Job search for landlord to run Cumbria coastal pub – but it comes with a catch… you have to manage its ISLAND too
A PUB is on the hunt for a new landlord – but the job comes with a catch.
As well as running the unique coastal boozer, you've also got to manage the island it sits on as well.
The Ship Inn on Piel Island in Cumbria had been run by its previous owners for years until they retired after Covid forced it to shut down in 2020.
It eventually reopened under temporary management in July this year, but the time has come to find a new, permanent publican.
The search is on for someone to oversee the day-to-day running of the tavern, which involves all the things you might expect.
But the leaseholder must also "maintain" the entire island "in an environmentally-friendly way".
This includes welcoming the island's many campers, organising for further outdoor seating, and general maintenance work during a 10-year lease.
"All aspects of the island, except for urgent repairs to thebuildings and jetty maintenance" will also be the responsibility of any future operator.
Barrow Borough Council has said it is keen to find someone with "sound local knowledge" that's not afraid to get stuck in.
And they must be ok living in slight isolation as it's a bit of a journey to the shops.
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The island, which is just 50 acres in size, sits around 2,620ft (800 metres) from the Barrow-in-Furness coastline in Morecambe Bay.
As well as the pub, it is home to just three houses and the ruins of Piel Castle, built in the 14th century.
A ferry service carries passengers between Roa Island, on the Furness Peninsula, and Piel Island every day during the summer reason, depending on the weather.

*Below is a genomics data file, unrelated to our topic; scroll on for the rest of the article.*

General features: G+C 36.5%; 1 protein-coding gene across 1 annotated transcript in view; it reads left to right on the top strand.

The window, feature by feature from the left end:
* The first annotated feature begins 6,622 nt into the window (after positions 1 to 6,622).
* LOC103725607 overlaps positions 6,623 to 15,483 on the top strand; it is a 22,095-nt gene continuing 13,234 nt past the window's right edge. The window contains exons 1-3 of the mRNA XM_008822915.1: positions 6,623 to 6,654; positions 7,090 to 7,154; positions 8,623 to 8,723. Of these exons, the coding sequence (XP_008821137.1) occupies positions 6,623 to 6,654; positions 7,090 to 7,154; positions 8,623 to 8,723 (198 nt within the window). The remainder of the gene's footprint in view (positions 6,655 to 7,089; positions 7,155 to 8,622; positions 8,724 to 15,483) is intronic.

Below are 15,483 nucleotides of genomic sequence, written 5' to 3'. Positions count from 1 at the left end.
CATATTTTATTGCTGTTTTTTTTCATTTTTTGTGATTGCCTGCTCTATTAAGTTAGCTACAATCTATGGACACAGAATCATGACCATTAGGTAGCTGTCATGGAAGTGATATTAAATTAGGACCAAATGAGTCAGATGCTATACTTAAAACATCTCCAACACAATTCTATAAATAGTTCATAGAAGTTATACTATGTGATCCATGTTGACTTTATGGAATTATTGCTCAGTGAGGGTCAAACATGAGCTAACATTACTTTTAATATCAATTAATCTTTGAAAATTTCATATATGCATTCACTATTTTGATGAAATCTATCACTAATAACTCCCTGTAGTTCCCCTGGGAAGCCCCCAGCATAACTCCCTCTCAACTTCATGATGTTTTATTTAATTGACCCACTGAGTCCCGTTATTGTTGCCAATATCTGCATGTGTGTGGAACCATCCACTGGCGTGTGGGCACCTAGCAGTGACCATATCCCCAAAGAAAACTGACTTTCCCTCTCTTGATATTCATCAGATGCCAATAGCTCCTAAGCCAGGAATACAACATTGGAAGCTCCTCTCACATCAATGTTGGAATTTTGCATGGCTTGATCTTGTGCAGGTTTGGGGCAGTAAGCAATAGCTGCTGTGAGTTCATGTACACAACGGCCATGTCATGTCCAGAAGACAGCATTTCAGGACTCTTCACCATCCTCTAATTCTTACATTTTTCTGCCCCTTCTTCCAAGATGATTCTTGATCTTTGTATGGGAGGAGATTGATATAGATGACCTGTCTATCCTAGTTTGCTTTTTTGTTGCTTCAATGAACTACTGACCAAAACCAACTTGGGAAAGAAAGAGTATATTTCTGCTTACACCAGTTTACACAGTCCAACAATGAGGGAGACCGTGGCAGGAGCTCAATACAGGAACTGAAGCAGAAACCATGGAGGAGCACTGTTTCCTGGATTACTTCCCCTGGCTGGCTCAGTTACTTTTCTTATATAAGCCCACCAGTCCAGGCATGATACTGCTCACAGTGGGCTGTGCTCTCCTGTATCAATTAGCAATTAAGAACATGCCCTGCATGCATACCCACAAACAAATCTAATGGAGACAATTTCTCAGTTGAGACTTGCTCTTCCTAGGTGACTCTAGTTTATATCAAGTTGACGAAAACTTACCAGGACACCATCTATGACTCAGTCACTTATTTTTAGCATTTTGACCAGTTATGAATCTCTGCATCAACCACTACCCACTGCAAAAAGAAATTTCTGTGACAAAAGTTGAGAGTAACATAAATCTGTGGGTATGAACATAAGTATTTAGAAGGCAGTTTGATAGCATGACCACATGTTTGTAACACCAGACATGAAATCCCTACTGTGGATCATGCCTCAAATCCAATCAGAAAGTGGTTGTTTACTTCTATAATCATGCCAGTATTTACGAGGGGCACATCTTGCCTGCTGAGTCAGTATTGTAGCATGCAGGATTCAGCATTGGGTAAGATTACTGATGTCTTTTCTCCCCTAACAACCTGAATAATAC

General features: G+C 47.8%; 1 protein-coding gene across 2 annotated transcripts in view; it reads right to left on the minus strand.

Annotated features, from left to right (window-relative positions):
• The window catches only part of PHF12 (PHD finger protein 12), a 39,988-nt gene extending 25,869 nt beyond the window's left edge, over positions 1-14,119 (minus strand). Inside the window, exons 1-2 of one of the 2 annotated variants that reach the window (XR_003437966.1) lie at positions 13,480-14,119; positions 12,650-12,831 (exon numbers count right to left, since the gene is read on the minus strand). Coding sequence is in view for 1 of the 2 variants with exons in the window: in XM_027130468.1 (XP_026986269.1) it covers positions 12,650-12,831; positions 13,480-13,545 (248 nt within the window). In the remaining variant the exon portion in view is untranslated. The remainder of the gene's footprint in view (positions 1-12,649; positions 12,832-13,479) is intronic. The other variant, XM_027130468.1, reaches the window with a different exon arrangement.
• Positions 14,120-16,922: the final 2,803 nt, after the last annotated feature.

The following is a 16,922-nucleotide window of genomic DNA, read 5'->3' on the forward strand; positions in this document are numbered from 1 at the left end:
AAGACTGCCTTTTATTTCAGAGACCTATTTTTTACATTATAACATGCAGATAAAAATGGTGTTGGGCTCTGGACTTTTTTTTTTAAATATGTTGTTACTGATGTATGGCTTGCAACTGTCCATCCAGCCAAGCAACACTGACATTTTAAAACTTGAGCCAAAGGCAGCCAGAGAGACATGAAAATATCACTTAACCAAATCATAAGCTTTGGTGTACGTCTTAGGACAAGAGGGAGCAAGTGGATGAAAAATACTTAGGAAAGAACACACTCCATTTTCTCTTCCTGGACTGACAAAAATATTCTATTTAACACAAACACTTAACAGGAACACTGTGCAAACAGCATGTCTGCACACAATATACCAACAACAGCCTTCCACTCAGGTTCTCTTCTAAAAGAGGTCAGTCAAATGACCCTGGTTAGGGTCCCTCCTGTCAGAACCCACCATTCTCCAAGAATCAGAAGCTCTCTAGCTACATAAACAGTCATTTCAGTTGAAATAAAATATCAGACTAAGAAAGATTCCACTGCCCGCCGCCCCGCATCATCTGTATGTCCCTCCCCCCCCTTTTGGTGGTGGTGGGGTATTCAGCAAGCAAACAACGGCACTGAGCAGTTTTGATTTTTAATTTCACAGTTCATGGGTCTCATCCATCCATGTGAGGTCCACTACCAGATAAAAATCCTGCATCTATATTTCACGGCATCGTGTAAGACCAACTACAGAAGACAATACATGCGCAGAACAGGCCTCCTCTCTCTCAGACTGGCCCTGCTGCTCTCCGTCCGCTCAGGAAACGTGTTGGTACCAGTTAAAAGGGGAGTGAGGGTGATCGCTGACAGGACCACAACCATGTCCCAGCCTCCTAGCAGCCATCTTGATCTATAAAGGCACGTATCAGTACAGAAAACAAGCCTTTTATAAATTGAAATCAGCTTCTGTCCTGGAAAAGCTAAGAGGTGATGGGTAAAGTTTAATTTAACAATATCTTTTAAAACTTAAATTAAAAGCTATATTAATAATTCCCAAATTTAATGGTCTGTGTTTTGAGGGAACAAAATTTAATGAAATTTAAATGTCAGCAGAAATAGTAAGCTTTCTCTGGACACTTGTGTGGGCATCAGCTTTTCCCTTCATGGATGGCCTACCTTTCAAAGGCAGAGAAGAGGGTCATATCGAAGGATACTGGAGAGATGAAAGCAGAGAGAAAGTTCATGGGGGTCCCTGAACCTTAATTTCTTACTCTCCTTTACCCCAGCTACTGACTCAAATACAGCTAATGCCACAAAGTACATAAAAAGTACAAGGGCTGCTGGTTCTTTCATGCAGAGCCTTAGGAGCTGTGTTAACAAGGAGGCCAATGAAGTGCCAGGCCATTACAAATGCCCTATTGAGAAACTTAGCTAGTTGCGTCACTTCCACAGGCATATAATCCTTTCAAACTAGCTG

But it is a bit more of a challenge to get to in the winter months, with fewer boats operating.
It is also possible to walk across the sand at low tide from South Walney, but doing it with a guide is recommended.
The new landlord will get to enjoy what is described as "the jewel in the crown" of the area and a "vital part of its heritage".
Thanks to its location, the boozer offers "fantastic" views across the bay, with Black Combe, Coniston Old Man, the Howgills, Ingleborough, and even Blackpool Tower visible at certain times.
The place is so special that when the fate of the pub was up in arms earlier this year, a petition was launched to save it.
'JEWEL IN THE CROWN'
Ian Baker, one of almost 1,500 to sign, said the it was "integral to attracting visitors to this small but historic island".
"The entire island was given to the people of Barrow to serve as a memorial to those who died in the First World War," he said.
"To honour the fallen we need to do all we can to attract people to the island – having a public house on the island helps attract people."
Applications for the job will open in January, with a start date in April.
Plans for the future of the island were discussed at a council meeting, the BBC reports.
Sandra Baines, head of visitor economy and culture, said it was "very much about preserving its beauty, its natural habitat".
But she warned that life on the remote island has its drawbacks and it is "not the dream people might think it is".
A note on the pub's website reminds visitors of its off-the-beaten-track location, adding that when making a booking it is important to make any special requests.
"We will endeavour to cater to any needs but as you will appreciate, we can’t just nip to the shops to buy food!" it reads.
The pub currently serves locally brewed ales from Lakeland Brewhouse, with local spirits including Shed One Gin and Wolftown Gin also available.
It also offers a range of "freshly prepared food" including breakfast buns, light bites and main meals such as steak and mussels.
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